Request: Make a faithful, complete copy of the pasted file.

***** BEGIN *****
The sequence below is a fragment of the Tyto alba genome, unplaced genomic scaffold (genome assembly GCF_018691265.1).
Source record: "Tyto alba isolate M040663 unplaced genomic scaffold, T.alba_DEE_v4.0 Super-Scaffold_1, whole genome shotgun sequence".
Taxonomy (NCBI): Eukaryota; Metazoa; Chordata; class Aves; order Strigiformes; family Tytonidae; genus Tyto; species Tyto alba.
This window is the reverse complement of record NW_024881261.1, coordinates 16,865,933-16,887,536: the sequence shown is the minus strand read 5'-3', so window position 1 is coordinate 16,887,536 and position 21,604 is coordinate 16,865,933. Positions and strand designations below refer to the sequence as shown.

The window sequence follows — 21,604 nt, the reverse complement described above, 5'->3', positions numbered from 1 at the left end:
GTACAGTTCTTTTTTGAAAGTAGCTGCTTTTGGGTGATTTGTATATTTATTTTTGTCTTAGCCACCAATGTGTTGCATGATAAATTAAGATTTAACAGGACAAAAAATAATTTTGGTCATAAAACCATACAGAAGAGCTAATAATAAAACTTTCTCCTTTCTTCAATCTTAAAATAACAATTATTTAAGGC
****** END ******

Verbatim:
The sequence below is a fragment of the Tyto alba genome, unplaced genomic scaffold (genome assembly GCF_018691265.1).
Source record: "Tyto alba isolate M040663 unplaced genomic scaffold, T.alba_DEE_v4.0 Super-Scaffold_1, whole genome shotgun sequence".
Taxonomy (NCBI): Eukaryota; Metazoa; Chordata; class Aves; order Strigiformes; family Tytonidae; genus Tyto; species Tyto alba.
This window is the reverse complement of record NW_024881261.1, coordinates 16,865,933-16,887,536: the sequence shown is the minus strand read 5'-3', so window position 1 is coordinate 16,887,536 and position 21,604 is coordinate 16,865,933. Positions and strand designations below refer to the sequence as shown.

The window sequence follows — 21,604 nt, the reverse complement described above, 5'->3', positions numbered from 1 at the left end:
GTACAGTTCTTTTTTGAAAGTAGCTGCTTTTGGGTGATTTGTATATTTATTTTTGTCTTAGCCACCAATGTGTTGCATGATAAATTAAGATTTAACAGGACAAAAAATAATTTTGGTCATAAAACCATACAGAAGAGCTAATAATAAAACTTTCTCCTTTCTTCAATCTTAAAATAACAATTATTTAAGGC